MIDDLE SCHOOL MAMAS
Today, I want to offer some encouragement and advice to those of you with children in middle school. Middle school years were tough on me. It was so easy to focus on the difficulties and pains I felt as a parent when my kids were morphing into teens. One day I saw them as the beautiful, perfect humans I always envisioned they would become and another day I just wanted to ship them back to grandma or the neighbor or somebody far away from my house. They had the ability to put me on the same emotional rollercoaster I thought their little pre-teen selves rode. I found myself feeling like a transitioning bundle of hormones. I was a grown, emotional wreck. Since I have been there and survived, I want to share some tools to help you and the young person in your life journey successfully to the end of this phase in a way that leads you to love each other more deeply when the journey toward “teendom” ends.
I want to challenge you to live through the murky ever-changing hormonal circus with a youthful transparency. I know youthfulness and transparency are both challenging for grown folks, but so necessary if you want to gain trust, love, respect, and understanding from your pre-teen. I hope that you will think about your days as a kid and be reminded of your failures and the methods grown folks used to get you through those moments. I hope your memories, like mine, reveal imperfections and mistakes attributable to you as well as some not so perfect approaches by the grown people in your childhood that you should evaluate to determine whether or not they achieved a result that improved your circumstances. Once you have completed your introspective, critical look at your scarred, imperfect self, admit to your kids that you are not perfect and that you are a grown screw up working on getting better every day. This is step one. You will be surprised at the shocked looks you get when you admit to being a lot like what they think they are as a pre-teen – a confused, imperfect, and misunderstood work in progress. They will never admit that you have anything in common with them out loud, but you will have created a bridge of communication with them. You will need many bridges to complete this journey through the messy, murky, volatile middle school years. I found it beneficial to create as many bridges of communication as possible with my pre-teen kids because one bridge will close or just get busted up and drowned in the ocean of middle school mess and the back up overpasses will become vital to reaching your “babies.”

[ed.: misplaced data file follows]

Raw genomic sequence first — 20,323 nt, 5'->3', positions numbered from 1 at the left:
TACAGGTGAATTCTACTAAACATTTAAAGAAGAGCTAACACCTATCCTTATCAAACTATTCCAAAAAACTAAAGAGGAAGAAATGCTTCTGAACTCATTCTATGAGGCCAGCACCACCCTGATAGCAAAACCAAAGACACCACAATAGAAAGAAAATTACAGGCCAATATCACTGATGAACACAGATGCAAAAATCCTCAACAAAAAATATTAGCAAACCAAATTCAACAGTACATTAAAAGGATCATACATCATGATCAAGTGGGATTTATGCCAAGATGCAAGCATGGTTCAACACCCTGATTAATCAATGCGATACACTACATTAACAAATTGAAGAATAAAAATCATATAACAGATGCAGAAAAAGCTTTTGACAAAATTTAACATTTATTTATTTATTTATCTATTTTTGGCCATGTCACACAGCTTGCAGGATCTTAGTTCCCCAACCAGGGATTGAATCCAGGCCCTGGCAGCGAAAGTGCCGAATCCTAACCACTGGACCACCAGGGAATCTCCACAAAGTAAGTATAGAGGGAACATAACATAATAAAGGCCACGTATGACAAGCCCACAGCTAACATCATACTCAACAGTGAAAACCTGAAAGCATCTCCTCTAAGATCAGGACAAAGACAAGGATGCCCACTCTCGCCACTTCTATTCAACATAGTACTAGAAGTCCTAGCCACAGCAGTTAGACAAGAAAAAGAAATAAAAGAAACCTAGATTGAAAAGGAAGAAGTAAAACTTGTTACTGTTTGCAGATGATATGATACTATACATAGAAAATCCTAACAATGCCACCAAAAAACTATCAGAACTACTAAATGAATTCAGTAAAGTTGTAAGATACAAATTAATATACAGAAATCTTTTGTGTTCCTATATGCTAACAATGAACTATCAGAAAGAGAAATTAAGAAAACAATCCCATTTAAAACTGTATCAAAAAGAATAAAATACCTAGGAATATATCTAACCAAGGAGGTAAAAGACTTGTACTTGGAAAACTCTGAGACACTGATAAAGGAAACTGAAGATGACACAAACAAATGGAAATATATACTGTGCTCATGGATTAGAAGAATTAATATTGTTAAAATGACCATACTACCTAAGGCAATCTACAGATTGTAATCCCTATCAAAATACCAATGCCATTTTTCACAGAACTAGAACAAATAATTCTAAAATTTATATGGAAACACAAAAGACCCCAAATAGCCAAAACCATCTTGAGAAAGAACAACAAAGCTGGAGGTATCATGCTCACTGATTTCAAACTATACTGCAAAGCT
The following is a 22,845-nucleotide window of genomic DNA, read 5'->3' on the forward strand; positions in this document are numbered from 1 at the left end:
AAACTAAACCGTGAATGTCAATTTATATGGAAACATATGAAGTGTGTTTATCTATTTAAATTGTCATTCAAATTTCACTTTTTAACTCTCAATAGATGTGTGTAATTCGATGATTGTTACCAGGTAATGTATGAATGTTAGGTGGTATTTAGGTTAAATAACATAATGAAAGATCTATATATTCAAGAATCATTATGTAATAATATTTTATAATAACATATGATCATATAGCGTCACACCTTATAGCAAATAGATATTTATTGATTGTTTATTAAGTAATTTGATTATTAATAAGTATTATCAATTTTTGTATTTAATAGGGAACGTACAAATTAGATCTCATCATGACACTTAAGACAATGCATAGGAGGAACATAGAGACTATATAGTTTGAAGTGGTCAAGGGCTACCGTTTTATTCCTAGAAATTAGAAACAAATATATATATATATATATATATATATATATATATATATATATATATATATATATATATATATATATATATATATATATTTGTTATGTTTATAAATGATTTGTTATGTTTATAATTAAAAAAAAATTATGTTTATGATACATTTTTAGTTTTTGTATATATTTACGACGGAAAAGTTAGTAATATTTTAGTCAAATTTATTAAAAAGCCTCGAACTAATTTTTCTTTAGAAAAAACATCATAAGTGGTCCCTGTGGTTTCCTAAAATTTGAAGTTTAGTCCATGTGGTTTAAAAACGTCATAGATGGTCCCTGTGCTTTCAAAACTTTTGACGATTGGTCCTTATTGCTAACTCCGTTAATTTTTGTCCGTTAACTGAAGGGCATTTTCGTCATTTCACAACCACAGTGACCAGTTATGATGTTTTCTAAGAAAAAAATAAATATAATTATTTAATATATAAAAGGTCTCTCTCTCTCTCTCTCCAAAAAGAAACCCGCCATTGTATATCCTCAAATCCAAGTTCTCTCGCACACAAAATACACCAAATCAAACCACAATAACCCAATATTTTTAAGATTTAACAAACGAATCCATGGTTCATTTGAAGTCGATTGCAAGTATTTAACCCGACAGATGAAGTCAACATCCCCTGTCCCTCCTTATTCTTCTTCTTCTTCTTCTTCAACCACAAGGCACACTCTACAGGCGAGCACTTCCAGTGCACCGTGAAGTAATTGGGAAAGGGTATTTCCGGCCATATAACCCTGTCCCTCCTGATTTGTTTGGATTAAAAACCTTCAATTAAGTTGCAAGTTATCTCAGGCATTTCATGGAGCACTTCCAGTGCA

Remember, they are still your “babies.” They are not grown even if they look grown and try to act grown. I learned from spending time with friends of my children and other kids at the schools that parents simply stop parenting when their kids are able to tie their own shoes, make a sandwich, groom themselves, and stay home alone. Unfortunately, many parents, intentionally or unintentionally, free themselves from the full time involvement in their kids’ lives that may have been required when the kids were younger. While the kids are more independent and not solely reliant on you for every need, they still need you to guide them and provide insight and information that their friend circle is too young and inexperienced to provide. They need you to actively create a village of protection and information around them even if they don’t know they need it. To borrow a quote from my husband, “They don’t know what they don’t know.” These babies still need you to parent. You are not obsolete or irrelevant even if they try to make you feel like you don’t have a clue. You are not off duty yet!